"Growing up, I was a huge DC comics fan. In fact, I grew up idolizing the Penguin. He was short, fat ugly-just like me. I always felt he was the true hero of the comic. All these good looking guys, Christian Bale, Adam West, I've always secretly hated them. Now, at last, the good looking will be crushed and the thoughtless sheep of the world will bow down to their true masters."

Limbaugh's character will be known as Rushball, or El Rushball in the Spanish version, which is only appropriate as his outfit consists of nothing more than some old tights and a mask borrowed from a Mexican wrestler. The first issue of the comic, soon to be revealed at NerdCon, San Dieogo's largest convention of unmarried males, tells the origin story of Rushball, as a mild mannered and dedicated radio host journeys on a secret mission to Thailand, where a secret Viagara formula gives him incredible new powers. Rushball's super powers consist of an unwavering imperviousness to logic, an endless supply of hot air, and an unparalleled ability to suck up to the Republican party line at all times. When threatened, Rushball rolls into a huge ball and rolls himself in Batman's direction. He's also said to emit foul cigar smoke capable of immobilizing Batman for indefinite periods of time. Not only that, but years of living off bacon, doughnuts, and oxycodone have caused his skin to emit a greasy brown oil that allows him to slip out of any situation and makes him disgusting to the touch, allowing him to easily elude capture.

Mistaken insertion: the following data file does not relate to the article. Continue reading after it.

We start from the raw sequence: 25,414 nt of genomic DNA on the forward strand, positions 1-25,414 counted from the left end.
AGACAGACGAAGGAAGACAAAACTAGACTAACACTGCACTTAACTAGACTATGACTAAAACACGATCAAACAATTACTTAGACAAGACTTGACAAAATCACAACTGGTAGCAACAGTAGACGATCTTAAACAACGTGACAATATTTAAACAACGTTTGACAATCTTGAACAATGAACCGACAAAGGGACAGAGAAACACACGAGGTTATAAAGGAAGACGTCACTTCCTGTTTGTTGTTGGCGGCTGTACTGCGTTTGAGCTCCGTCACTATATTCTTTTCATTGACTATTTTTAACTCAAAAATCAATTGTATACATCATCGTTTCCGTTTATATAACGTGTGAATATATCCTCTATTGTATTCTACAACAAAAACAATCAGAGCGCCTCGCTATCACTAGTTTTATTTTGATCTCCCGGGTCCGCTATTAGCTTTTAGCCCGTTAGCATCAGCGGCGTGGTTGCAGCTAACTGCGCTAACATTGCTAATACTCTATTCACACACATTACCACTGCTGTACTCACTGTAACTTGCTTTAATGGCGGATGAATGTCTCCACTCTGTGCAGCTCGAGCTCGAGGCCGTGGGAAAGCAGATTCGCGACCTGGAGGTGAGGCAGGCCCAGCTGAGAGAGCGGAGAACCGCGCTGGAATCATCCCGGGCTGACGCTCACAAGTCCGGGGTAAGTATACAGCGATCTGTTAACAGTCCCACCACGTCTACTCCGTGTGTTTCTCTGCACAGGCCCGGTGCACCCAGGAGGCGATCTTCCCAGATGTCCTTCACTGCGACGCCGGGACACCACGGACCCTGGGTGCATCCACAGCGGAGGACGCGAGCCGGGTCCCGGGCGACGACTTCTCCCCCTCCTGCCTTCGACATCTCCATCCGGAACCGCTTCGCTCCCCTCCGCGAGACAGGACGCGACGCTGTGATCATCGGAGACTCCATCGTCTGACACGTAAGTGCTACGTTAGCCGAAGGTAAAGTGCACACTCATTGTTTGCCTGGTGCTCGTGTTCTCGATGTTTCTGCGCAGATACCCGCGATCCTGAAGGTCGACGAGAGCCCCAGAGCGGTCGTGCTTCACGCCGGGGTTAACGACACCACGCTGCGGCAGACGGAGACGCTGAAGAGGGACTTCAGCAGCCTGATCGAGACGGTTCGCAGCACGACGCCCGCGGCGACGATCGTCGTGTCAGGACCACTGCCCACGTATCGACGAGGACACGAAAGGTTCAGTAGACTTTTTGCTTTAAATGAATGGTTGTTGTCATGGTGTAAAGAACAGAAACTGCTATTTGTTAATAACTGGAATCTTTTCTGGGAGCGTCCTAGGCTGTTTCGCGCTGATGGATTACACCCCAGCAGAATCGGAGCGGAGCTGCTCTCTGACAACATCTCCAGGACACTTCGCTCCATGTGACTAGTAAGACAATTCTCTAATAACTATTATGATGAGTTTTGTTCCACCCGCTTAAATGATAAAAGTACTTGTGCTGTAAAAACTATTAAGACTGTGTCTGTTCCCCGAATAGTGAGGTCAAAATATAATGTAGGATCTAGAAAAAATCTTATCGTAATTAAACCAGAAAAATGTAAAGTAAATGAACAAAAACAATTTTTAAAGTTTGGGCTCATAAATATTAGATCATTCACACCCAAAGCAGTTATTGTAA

There seems to be confusion as to whether Rushball is a superhero or a supervillain. DC Comics President Diane Nelson insists Bane and Rushball are meant to be bad guys, but Limbaugh swears they are misunderstood heroes. The sight of Limbaugh in tights is said to be appalling grotesque even in comic book form, and as a result those who work the printing press at DC have suffered convulsions, vomiting, and, in at least one unconfirmed case, death. Klaus Janson, the illustrator who inked the comic book went, so far as to put out his eyes with his own pen.

At a press conference this week, artist Frank Miller, who is famous for doing something or other back in the eighties, announced his intention to do an issue of the comic in which Rushball beats up Feminazi, an lesbian villainess with hairy armpits and also puts an end to the Occupy Wall Street movement. When a fan asked the bitter, fedora-clad Miller, "Why would are frittering away your reputation on such obviously commercial junk?" Miller answered, "Because I like to fuck with people, and I can do anything I want," before punching the fan in the gut with a bellicose glare. Miller has been controversial with fans ever since he turned Batman into a foul-mouthed rapist pimp and gave him the catchprase, "I'm Batman, you goddamn assface hog-fucking motherfuckers." Some felt this approach to be crude and vulgar.

Time will tell if the comic book proves popular. But the radio host is confident, concluding, "It's only a matter of time before the world knows the name of Rushball. I've conquered radio, within six months I'll have conquered the world of comic books. The final step is to infiltrate Banquet Frozen Foods and conquer the pot pie market. Once that happens, no one will be able to stop me."

The funny story above is a satire or parody. It is entirely fictitious.